The $930,000 Tudor house Jeffrey and Lisa Stegman bought on nearly two acres in Cincinnati in 2001 probably isn't what lawmakers had in mind when they ordered government-sponsored housing giants Fannie Mae and Freddie Mac to help disadvantaged home buyers.
But Freddie Mac, according to a rival financial services industry group, eventually bought the Stegmans' $275,000 mortgage. And because their house was located within a census tract that met the Department of Housing and Urban Development definition of an "underserved area," and because they put down $655,000 cash and thus didn't need a jumbo mortgage, their loan qualified for credit toward the companies' affordable housing goals.
Jeffrey Stegman, chief executive of a manufacturing company, was surprised at the notion that his loan could be counted toward the quotas. "[It's] a loophole . . . and I think that's terrible," he said.
Actually, it's not a loophole -- it's federal housing policy in action. The Stegmans' stately Tudor may be an extreme example, but it illustrates the tensions inherent in a system that looks to two profit-driven companies to help low-income and minority home buyers.
As wholesalers for the mortgage industry, Fannie and Freddie borrow money from investors to buy mortgages from lenders. They also repackage mortgages into securities for sale to investors, adding their guarantee that investors will receive the promised principal and interest. They charge lenders a fee for that service.
They have become two of the nation's largest financial institutions, with combined profits of $12.8 billion last year. Through their decisions as to what kinds of mortgages they will purchase or securitize, they exert enormous influence on the mortgage industry and the borrowing options available to consumers.
The government has conferred tax exemptions and other advantages on Freddie and Fannie so they will provide a steady flow of funds to mortgage lenders. Government sponsorship has saved the companies billions, chiefly by helping them borrow money more cheaply, the Congressional Budget Office has said. In the early 1990s, lawmakers demanded that the companies use their advantages to meet specific affordable housing quotas as well.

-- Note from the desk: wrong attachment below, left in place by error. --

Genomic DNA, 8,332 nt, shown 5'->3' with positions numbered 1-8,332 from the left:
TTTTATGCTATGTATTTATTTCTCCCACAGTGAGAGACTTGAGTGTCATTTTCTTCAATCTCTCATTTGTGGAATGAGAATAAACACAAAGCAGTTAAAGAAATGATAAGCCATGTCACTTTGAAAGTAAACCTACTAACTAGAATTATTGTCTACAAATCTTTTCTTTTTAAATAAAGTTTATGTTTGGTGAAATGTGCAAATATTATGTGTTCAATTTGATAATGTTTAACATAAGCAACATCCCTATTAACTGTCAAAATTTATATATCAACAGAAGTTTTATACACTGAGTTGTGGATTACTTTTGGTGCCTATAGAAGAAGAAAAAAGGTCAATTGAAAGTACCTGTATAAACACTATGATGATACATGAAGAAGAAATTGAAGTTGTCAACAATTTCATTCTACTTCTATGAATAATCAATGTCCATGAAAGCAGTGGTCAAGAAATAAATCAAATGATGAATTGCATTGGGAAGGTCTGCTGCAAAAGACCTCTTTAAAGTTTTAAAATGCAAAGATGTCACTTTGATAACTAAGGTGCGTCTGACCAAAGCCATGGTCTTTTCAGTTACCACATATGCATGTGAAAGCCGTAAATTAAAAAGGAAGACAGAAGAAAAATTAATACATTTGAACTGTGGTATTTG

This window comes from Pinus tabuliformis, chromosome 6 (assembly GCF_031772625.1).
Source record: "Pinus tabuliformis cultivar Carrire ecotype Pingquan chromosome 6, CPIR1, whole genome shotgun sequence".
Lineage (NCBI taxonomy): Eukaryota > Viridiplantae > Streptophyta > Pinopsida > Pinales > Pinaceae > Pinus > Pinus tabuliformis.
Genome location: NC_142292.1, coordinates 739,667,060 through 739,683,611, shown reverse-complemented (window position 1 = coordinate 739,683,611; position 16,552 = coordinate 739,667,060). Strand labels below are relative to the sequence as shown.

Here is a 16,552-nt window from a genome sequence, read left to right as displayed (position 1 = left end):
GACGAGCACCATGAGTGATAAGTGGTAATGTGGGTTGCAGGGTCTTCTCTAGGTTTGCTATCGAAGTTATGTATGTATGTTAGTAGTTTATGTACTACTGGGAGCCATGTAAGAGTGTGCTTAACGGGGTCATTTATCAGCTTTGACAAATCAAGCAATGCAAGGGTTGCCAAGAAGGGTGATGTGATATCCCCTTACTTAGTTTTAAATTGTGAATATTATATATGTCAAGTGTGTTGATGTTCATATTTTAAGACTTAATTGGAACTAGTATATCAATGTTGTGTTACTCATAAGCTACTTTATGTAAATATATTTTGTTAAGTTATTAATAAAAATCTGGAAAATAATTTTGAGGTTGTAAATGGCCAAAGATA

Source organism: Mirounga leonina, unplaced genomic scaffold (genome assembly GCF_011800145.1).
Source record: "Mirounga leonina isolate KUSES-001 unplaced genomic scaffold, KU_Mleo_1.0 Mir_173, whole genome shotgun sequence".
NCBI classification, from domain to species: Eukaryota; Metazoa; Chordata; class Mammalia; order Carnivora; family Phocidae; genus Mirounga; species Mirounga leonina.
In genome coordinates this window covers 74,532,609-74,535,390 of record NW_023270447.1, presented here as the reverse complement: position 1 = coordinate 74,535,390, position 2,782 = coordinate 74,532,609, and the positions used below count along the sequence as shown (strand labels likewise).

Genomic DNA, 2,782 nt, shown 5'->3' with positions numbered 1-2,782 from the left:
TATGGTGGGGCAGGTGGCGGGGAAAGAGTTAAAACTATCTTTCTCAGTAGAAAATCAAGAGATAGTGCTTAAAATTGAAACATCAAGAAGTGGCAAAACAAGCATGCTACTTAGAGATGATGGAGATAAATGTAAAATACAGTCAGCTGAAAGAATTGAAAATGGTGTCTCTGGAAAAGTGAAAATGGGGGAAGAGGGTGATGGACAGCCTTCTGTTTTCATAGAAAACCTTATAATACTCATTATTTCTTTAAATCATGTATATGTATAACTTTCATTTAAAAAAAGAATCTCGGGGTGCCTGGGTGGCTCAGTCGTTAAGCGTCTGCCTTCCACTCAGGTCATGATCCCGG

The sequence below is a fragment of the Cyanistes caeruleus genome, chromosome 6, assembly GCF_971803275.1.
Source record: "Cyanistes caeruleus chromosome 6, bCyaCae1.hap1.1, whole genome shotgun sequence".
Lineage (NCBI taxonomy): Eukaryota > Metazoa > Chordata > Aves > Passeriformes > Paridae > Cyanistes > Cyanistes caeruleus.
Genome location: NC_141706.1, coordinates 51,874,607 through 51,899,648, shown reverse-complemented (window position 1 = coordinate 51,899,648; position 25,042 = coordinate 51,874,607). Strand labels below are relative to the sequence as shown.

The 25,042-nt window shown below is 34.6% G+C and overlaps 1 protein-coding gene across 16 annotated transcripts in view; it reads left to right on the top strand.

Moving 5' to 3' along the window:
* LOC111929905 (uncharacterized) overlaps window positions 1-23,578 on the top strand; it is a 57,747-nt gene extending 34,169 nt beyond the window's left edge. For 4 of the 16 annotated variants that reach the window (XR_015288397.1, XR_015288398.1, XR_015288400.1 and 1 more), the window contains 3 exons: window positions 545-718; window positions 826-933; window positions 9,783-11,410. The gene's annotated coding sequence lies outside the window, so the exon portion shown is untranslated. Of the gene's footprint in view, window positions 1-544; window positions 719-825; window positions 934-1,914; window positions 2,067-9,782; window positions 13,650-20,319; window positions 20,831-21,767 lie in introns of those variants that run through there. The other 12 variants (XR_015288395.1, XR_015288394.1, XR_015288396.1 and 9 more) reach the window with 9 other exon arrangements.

HUD is now reexamining the mechanics of the system, proposing to raise its goals for Fannie and Freddie. The companies are strongly opposing the proposed new goals. During a comment period that closed recently, they argued that the department was making unrealistic demands that could force them to curtail funding for borrowers who don't count toward the goals.
Failure to meet the goals is not likely to cost the companies much in fines, compared with the scale of their operations. But it could bring a public-relations black eye that they would prefer to avoid, particularly against the backdrop of the Bush administration's ongoing struggle to tighten regulation of the two mortgage giants.
In their advertising, Fannie and Freddie emphasize that they help people buy houses. "Our public mission, and our defining goal, is to help more families achieve the American Dream of homeownership," Fannie Mae says on its Web site. "No company in America is more committed to expanding minority homeownership," the company says.
But HUD paints a different picture. "Both [Fannie and Freddie] are weak in serving first-time homebuyers of any race," the department said in a recent briefing paper. The companies "are particularly weak in serving African-American and Hispanic first-time homebuyers."
HUD says it is trying to force Fannie and Freddie to catch up with the rest of the mortgage market.
Within the universe of mortgages that the firms are eligible to buy -- currently up to and including $333,7000 -- loans to first-time home buyers accounted for 37.6 percent of total loans from 1999 through 2001, but only 26.5 percent of loans purchased by Fannie and Freddie, HUD said. During the same period, loans to African American and Hispanic first-time buyers accounted for 6.9 percent of the total, but only 4 percent of those purchased by Fannie and 3.4 percent of those purchased by Freddie, HUD said.
Fannie and Freddie disputed HUD's analysis. Fannie officials said that it has increased purchases of loans for first-time buyers since 1991 and has pledged to increase them further. HUD's own numbers show that, in 2002, by at least one way of measuring, Fannie surpassed the mortgage market in several categories of loans for people buying houses (as opposed to refinancing). Those categories included underserved areas, low-income borrowers and minorities.